9 Years since Winterbourne View

Looking back and we are still waiting for care to be transformed.

Winterbourne View Hospital

9 years ago (on 31st May 2011) the BBC Panorama documentary “Undercover care” exposed the abuse of people with learning disabilities at Winterbourne View Hospital, and the government publicly committed to ‘Transform Care’.  

At the time the Health Secretary Patricia Hewitt said “The abuse that’s been uncovered of people with learning disabilities is an absolute disgrace. It is completely unacceptable… now we’ve got to learn lessons from that and make sure this does not happen again to other vulnerable people.” Out of Sight Report (CBF and Mencap 2012).    

Despite this a second abuse scandal was exposed by Panorama at Whorlton Hall a year ago and data published on 17th May 2020 shows care is not transformed.     

After failing to meet the three year Transforming care programme target of closing 35-50% of inpatient beds in March 2019, the government extended the programme and revised the target to the lower figure (35%) to be met by March 2020.  At the end of March 2020 the target was again not met (by almost 300 people).  NHS Digital data for April 2020 showed far too many children, young people and adults with LD and / autism (2,045) are still in inpatient units at an increased risk of abuse and seclusion.  There have been reports of increased use of seclusion and over-medication, as well as some inpatient units reducing family contact – and the regulator (the Care Quality Commission) has stopped unannounced inspection visits. These measures increase the likelihood of “closed services” which are known to be high risk environments where abusive cultures develop.    

Despite lockdown, there continues to be a steady stream of admissions with 70 admissions in April. Delayed discharges also continue with at least 130 people still stuck in hospital when they are ready for discharge, with the main reasons being a lack of social care and housing provision in the community.  

The pandemic

Powers in the Coronavirus Act risk leaving vulnerable people unable to access the social care they need. This means that people with a learning disability and/or autism are at increased risk of admission while those who are currently locked away will remain stuck in inpatient units or be discharged to unsuitable temporary placements which will leave them at risk of readmission.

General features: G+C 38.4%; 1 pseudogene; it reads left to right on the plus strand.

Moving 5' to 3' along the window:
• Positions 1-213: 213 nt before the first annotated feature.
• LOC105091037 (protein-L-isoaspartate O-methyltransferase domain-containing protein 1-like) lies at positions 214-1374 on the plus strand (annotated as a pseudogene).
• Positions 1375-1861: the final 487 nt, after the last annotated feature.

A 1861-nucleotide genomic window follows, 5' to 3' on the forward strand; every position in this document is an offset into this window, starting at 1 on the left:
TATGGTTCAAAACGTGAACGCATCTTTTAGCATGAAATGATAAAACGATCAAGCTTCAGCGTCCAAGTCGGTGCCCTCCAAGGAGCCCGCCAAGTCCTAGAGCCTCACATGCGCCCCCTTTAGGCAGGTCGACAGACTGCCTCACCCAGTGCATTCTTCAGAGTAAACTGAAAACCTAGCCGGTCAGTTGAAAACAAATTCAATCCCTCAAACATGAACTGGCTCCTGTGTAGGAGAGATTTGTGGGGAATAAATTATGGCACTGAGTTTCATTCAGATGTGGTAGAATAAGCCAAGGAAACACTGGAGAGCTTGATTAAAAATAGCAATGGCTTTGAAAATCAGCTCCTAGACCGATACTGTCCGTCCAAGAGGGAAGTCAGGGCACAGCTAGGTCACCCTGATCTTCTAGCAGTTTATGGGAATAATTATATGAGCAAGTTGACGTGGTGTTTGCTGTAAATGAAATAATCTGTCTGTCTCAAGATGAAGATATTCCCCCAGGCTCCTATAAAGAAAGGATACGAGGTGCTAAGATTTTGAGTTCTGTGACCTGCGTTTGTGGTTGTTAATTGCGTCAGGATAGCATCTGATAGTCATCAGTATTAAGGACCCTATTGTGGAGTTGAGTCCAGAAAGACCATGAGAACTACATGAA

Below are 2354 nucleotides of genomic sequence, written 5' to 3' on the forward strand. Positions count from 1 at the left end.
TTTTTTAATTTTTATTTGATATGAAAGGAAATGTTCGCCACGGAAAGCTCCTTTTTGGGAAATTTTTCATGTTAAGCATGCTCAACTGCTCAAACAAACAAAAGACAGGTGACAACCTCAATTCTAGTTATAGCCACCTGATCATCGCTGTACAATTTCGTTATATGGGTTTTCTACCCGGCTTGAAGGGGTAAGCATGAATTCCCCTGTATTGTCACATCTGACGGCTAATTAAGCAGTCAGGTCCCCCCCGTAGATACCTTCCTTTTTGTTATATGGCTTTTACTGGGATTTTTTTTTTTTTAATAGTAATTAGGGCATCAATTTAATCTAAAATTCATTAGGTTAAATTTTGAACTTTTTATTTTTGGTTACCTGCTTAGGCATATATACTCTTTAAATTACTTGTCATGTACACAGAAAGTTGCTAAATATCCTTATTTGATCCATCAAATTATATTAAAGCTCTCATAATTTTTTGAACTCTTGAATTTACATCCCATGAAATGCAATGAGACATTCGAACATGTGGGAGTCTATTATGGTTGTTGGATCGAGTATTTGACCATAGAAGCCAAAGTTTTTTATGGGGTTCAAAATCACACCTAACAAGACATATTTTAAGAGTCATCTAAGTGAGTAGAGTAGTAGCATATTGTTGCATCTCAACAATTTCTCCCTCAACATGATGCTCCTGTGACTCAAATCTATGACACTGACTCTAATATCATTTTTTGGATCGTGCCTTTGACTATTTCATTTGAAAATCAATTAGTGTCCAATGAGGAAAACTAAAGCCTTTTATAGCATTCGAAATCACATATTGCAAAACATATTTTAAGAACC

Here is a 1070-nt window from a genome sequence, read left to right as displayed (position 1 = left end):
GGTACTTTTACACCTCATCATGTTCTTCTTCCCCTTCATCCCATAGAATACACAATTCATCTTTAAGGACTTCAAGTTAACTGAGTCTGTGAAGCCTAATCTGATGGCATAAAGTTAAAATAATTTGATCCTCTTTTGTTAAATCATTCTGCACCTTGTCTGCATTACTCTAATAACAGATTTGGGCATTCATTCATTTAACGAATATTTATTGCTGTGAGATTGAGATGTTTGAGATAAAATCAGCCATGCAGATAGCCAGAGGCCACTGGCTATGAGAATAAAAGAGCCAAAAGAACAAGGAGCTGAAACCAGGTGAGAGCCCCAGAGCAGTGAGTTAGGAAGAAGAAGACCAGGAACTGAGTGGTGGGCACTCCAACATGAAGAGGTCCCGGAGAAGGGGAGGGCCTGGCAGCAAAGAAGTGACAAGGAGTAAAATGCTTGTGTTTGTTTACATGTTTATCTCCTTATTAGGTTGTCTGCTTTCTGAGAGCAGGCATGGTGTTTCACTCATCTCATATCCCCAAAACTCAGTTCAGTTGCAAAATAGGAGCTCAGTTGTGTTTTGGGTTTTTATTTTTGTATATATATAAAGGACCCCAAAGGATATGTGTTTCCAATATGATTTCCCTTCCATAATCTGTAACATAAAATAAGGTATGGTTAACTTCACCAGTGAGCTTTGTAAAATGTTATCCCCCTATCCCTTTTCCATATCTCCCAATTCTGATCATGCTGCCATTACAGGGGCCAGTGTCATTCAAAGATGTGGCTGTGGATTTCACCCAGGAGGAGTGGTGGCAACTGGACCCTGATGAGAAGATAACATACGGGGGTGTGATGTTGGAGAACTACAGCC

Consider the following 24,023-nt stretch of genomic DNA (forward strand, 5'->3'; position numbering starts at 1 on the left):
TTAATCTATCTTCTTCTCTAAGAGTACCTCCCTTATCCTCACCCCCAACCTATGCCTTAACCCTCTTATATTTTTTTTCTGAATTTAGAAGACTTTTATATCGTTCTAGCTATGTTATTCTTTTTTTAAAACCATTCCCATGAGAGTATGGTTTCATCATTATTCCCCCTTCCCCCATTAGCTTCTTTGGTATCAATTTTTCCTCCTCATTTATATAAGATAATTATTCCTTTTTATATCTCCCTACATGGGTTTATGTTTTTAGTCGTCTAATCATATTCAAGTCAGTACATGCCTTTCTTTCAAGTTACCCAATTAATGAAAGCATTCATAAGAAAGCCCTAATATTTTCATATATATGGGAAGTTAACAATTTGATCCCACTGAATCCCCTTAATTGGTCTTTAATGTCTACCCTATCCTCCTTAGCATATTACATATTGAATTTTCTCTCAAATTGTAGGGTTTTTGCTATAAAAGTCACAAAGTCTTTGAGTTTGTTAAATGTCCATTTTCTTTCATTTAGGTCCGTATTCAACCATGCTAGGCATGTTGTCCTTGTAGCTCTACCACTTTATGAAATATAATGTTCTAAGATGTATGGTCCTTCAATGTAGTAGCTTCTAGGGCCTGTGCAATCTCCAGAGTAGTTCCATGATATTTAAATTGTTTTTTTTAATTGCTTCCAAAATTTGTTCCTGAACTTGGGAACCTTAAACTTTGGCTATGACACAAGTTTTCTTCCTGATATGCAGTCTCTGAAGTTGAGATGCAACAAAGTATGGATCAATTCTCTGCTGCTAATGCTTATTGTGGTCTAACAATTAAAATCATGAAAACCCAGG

The pandemic has affected everyone, but for families whose relatives with learning disabilities and/or autism are in inpatient units their already significant concerns have further increased. We know that there are multiple reports of restrictive practices (restraint, seclusion and inappropriate use of medication) – although this is likely to be just the “tip of the iceberg” as only data for 3 out of 14 private/independent providers and 29 out of 56 NHS providers has been collected. Added to this now we know that Covid 19 has been spreading, amidst concerns about the lack of PPE equipment, and families are fearful for the safety, health and wellbeing of their relatives. 

For over 9 years we have heard politicians declare their commitment to transform care - we are still waiting for that to happen, despite more scandals and dozens of reports. This data, these numbers, represent people whose lives could and should be transformed. The Government promised that transformation after Winterbourne View – 9 long years ago – it is time they delivered. 



If you are worried that someone you know with a learning disability and/ or autism is at risk of admission to an inpatient unit, or is currently in an inpatient unit and you are concerned about their care, please see our webpage for information and where to go for support.

Contact us

If you support someone with a severe learning disability whose behaviour challenges you can contact the CBF Family Support service on 0300 666 0126 or email us at:

Family support service